1.- Know your English grammar.- Most students have no idea of grammatical functions. When they start studing Spanish and the teacher talks to them about pronouns, direct objects, adverbs and so on; they feel lost and confused. Its hard to understand how a pronoun works in Spanish if you don't in English. If you know the diferences between adverbs, verbs, nouns, etc. learning Spanish will be easier.
2. Be Analitycal.- Spanish methods are always advertising to have you speaking in less time. Learning in less time has no meaning if you don't understand what you are doing. Memorizing or associating words will get you by but will not give you a full command of language. Understand, analyze the language structures
; this will make it easier to find patterns and understand the rules.
Hasta la próxima y buena suerte!!!! Lourdes...
This is really exciting for me.
I fell in love with Spanish in 9th grade, even went on to study Spanish at La Universidad Internacional de Guadalajara, studied business and literature in Spanish at the University of North Carolina at Charlotte and continued my Spanish studies at Columbia International University.
I pastored at a hispanic church in Columbia, SC. In fact, my first sermons were in Spanish.
And now, I am SO excited to begin the journey of teaching and tutoring students in this incredible language!
My teaching style is unique, I am high energy with an emphasis on what I call connections, effective ways of remembering and connecting the dots.
At the end of the day Spanish is a big puzzle. It's fun to figure it out and put the pieces together!
Looking forward to hopefully tutoring you soon!
So the warm months are here and I'm ready to meet students interested in bettering their Spanish. Are you going to be studying abroad for the coming school year? Do you want a head start on next year's Spanish courses? Are you interested in giving the gift of bilingualism to your son or daughter? Send me a message and let's talk! No tienen nada que perder, y todo el mundo latino les espera!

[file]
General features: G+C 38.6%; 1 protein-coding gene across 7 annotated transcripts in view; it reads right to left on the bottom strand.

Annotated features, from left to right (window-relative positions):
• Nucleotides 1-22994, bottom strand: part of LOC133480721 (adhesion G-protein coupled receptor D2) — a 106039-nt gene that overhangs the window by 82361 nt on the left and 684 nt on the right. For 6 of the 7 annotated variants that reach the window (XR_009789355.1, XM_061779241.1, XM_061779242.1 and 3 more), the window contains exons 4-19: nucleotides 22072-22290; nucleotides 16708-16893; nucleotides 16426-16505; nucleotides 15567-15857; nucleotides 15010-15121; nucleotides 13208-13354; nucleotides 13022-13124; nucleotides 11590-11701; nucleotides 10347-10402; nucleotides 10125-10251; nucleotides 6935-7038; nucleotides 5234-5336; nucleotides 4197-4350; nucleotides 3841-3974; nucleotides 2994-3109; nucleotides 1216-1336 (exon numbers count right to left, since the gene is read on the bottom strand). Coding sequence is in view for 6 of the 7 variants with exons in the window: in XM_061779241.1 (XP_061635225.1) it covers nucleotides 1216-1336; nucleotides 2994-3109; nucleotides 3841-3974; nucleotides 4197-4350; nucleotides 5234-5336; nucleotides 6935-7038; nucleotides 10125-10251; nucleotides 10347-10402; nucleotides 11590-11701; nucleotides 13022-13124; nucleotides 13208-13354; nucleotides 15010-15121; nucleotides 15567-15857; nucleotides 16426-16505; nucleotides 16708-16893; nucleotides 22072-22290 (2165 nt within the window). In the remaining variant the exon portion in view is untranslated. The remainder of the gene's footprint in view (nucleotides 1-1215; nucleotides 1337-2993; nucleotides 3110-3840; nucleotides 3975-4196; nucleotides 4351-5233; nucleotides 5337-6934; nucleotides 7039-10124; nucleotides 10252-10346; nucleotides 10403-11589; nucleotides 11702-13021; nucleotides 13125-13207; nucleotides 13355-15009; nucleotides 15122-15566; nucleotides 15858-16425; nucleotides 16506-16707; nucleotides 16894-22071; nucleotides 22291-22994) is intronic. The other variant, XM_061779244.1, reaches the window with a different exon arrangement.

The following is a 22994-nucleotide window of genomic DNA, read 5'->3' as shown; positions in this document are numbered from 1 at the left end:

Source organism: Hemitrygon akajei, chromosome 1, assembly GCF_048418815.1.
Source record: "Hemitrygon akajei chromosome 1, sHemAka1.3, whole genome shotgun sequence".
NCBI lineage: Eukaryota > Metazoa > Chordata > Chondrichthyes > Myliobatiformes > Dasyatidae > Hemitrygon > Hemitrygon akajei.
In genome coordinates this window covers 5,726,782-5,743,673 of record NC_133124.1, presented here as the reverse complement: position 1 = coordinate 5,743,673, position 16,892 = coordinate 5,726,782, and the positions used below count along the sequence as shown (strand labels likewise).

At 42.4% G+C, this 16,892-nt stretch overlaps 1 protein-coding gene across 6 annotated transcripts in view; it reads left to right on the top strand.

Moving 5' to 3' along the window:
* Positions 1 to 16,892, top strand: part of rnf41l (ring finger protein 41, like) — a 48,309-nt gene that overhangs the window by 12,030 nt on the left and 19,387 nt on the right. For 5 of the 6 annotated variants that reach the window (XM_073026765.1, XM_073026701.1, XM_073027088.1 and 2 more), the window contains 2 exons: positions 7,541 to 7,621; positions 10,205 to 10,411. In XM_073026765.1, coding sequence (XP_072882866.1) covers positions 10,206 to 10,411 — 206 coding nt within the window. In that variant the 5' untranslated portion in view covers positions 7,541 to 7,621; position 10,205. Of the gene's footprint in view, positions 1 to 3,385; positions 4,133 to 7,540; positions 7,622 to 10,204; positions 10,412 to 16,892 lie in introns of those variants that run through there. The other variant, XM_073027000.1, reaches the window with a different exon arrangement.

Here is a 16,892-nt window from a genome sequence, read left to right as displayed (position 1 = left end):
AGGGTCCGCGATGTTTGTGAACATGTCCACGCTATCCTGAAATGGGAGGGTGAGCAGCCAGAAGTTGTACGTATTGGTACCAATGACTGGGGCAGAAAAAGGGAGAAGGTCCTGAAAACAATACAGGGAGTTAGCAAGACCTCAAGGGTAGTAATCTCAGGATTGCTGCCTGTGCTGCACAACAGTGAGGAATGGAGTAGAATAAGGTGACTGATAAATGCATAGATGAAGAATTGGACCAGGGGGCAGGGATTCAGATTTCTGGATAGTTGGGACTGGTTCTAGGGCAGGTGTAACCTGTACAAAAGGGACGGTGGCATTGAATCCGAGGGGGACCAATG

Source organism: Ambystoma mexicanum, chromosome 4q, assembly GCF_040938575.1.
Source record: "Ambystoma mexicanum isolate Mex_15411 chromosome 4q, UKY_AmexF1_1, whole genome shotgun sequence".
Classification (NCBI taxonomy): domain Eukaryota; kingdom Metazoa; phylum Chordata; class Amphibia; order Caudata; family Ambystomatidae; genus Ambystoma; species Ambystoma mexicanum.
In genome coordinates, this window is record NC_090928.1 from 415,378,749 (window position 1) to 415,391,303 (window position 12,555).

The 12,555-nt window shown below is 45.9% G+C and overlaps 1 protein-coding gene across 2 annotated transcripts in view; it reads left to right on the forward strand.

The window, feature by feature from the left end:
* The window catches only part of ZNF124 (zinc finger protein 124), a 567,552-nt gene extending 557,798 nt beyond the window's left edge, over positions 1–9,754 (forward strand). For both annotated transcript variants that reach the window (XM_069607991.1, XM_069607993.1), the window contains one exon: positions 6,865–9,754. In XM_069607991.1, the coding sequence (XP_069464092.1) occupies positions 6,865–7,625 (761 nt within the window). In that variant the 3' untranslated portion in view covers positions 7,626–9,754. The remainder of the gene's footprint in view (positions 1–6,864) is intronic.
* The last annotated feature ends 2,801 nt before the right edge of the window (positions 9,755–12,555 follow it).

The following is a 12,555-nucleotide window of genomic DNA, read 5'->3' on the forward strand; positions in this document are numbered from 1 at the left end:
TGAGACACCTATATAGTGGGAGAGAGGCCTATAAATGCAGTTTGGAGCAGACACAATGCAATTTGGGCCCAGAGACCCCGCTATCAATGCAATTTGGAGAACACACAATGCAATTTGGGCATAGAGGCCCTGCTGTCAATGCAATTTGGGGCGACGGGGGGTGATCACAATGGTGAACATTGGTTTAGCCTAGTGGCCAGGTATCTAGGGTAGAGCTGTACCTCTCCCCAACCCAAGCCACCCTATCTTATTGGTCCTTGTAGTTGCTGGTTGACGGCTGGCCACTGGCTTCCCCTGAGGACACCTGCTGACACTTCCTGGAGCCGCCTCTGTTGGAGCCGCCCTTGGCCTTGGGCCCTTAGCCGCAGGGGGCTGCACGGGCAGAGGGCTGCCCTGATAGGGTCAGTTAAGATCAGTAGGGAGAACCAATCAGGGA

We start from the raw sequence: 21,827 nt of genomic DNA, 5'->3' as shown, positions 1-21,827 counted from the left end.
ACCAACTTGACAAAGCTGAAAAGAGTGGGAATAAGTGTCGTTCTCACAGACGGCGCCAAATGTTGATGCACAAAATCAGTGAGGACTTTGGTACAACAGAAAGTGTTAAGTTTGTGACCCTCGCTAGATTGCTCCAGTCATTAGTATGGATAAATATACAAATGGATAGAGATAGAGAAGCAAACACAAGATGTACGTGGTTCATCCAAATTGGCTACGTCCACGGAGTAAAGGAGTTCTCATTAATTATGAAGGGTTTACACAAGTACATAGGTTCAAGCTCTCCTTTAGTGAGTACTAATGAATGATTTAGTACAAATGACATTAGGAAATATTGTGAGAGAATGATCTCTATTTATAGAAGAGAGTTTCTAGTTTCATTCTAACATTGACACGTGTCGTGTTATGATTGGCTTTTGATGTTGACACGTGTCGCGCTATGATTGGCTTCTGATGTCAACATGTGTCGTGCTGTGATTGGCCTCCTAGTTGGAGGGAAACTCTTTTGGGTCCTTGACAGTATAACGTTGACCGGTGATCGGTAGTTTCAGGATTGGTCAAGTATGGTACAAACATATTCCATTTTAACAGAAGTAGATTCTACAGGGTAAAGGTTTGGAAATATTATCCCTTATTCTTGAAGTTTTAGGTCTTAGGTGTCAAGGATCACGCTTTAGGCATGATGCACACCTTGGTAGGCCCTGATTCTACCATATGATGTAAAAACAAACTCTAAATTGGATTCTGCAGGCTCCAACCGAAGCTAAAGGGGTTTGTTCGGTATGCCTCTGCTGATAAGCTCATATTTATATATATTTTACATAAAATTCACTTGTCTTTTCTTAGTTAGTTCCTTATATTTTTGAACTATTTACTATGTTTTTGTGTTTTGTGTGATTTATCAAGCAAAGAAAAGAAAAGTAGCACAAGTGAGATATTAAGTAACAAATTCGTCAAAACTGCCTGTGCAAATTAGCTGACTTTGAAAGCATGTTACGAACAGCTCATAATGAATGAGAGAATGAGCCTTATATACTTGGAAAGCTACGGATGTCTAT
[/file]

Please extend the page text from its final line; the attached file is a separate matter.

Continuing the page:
I've always heard of people who are "naturally adept" at learning another language. You hear about someone who picked up German, Japanese or Spanish in a few months without really studying a language, individuals who just listened and learned without every struggling or working on their language skills. While this sounds good, I've never actually
met anyone who learned a second language without working for it.
The best way to learn another language is of course to study abroad. However, many people do not have the time, money or resources to travel somewhere where the predominant language is not English. So, the next best thing to do is not wait around for some epiphany moment where the language suddenly sinks in. The next best thing is to work on the fundamentals of the language and develop your reading comprehension skills.
Spanish in many ways is like a form of math. You plug in a particular word, put it in a sentence and conjugate it according...